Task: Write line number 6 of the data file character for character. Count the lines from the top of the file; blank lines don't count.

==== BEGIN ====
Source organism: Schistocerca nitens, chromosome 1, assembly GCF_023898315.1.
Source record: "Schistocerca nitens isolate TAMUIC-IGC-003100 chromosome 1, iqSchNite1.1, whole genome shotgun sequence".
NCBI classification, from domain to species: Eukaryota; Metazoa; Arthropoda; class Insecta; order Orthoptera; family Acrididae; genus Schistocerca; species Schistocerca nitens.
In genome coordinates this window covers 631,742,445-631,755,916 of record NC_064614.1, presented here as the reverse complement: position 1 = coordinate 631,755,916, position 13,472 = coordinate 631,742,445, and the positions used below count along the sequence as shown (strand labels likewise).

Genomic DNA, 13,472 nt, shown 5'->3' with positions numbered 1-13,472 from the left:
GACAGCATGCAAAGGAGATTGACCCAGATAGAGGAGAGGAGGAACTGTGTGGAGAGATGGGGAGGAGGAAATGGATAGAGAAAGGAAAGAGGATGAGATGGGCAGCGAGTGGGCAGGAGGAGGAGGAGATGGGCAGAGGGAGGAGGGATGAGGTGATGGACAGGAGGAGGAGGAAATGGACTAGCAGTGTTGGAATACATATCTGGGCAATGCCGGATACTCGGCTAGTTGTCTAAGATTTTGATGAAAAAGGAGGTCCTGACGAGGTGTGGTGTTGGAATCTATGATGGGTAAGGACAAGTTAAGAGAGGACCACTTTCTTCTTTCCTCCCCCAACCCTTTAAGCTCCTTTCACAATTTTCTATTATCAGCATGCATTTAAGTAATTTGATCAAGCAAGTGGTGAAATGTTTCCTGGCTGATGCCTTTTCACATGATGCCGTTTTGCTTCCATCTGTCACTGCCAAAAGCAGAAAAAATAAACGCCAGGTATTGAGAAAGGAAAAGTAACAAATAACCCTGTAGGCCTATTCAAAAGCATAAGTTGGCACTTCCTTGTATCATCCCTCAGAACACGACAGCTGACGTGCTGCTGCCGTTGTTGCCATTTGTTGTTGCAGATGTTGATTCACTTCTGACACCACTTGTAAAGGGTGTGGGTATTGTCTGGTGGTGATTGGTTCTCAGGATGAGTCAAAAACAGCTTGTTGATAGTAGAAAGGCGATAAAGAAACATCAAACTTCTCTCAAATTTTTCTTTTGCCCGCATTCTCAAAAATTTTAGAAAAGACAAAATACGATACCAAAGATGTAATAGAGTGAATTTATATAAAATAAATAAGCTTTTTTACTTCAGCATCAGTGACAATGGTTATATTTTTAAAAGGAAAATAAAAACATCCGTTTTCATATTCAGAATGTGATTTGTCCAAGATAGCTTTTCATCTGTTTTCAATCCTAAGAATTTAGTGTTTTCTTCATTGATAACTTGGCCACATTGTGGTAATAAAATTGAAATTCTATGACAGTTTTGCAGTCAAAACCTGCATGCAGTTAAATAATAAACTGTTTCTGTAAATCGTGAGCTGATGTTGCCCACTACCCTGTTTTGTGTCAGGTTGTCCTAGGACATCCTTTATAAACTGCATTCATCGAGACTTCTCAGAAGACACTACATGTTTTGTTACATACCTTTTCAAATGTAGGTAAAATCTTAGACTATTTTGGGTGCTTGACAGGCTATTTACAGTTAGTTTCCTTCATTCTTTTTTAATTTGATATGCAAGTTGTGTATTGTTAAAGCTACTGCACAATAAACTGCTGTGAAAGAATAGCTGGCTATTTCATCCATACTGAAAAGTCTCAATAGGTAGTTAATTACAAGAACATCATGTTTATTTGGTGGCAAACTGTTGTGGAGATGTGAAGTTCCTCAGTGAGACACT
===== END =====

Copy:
GACAGCATGCAAAGGAGATTGACCCAGATAGAGGAGAGGAGGAACTGTGTGGAGAGATGGGGAGGAGGAAATGGATAGAGAAAGGAAAGAGGATGAGATGGGCAGCGAGTGGGCAGGAGGAGGAGGAGATGGGCAGAGGGAGGAGGGATGAGGTGATGGACAGGAGGAGGAGGAAATGGACTAGCAGTGTTGGAATACATATCTGGGCAATGCCGGATACTCGGCTAGTTGTCTAAGATTTTGATGAAAAAGGAGGTCCTGACGAGGTGTGGTGTTGGAATCTATGATGGGTAAGGACAAGTTAAGAGAGGACCACTTTCTTCTTTCCTCCCCCAACCCTTTAAGCTCCTTTCACAATTTTCTATTATCAGCATGCATTTAAGTAATTTGATCAAGCAAGTGGTGAAATGTTTCCTGGCTGATGCCTTTTCACATGATGCCGTTTTGCTTCCATCTGTCACTGCCAAAAGCAGAAAAAATAAACGCCAGGTATTGAGAAAGGAAAAGTAACAAATAACCCTGTAGGCCTATTCAAAAGCATAAGTTGGCACTTCCTTGTATCATCCCTCAGAACACGACAGCTGACGTGCTGCTGCCGTTGTTGCCATTTGTTGTTGCAGATGTTGATTCACTTCTGACACCACTTGTAAAGGGTGTGGGTATTGTCTGGTGGTGATTGGTTCTCAGGATGAGTCAAAAACAGCTTGTTGATAGTAGAAAGGCGATAAAGAAACATCAAACTTCTCTCAAATTTTTCTTTTGCCCGCATTCTCAAAAATTTTAGAAAAGACAAAATACGATACCAAAGATGTAATAGAGTGAATTTATATAAAATAAATAAGCTTTTTTACTTCAGCATCAGTGACAATGGTTATATTTTTAAAAGGAAAATAAAAACATCCGTTTTCATATTCAGAATGTGATTTGTCCAAGATAGCTTTTCATCTGTTTTCAATCCTAAGAATTTAGTGTTTTCTTCATTGATAACTTGGCCACATTGTGGTAATAAAATTGAAATTCTATGACAGTTTTGCAGTCAAAACCTGCATGCAGTTAAATAATAAACTGTTTCTGTAAATCGTGAGCTGATGTTGCCCACTACCCTGTTTTGTGTCAGGTTGTCCTAGGACATCCTTTATAAACTGCATTCATCGAGACTTCTCAGAAGACACTACATGTTTTGTTACATACCTTTTCAAATGTAGGTAAAATCTTAGACTATTTTGGGTGCTTGACAGGCTATTTACAGTTAGTTTCCTTCATTCTTTTTTAATTTGATATGCAAGTTGTGTATTGTTAAAGCTACTGCACAATAAACTGCTGTGAAAGAATAGCTGGCTATTTCATCCATACTGAAAAGTCTCAATAGGTAGTTAATTACAAGAACATCATGTTTATTTGGTGGCAAACTGTTGTGGAGATGTGAAGTTCCTCAGTGAGACACT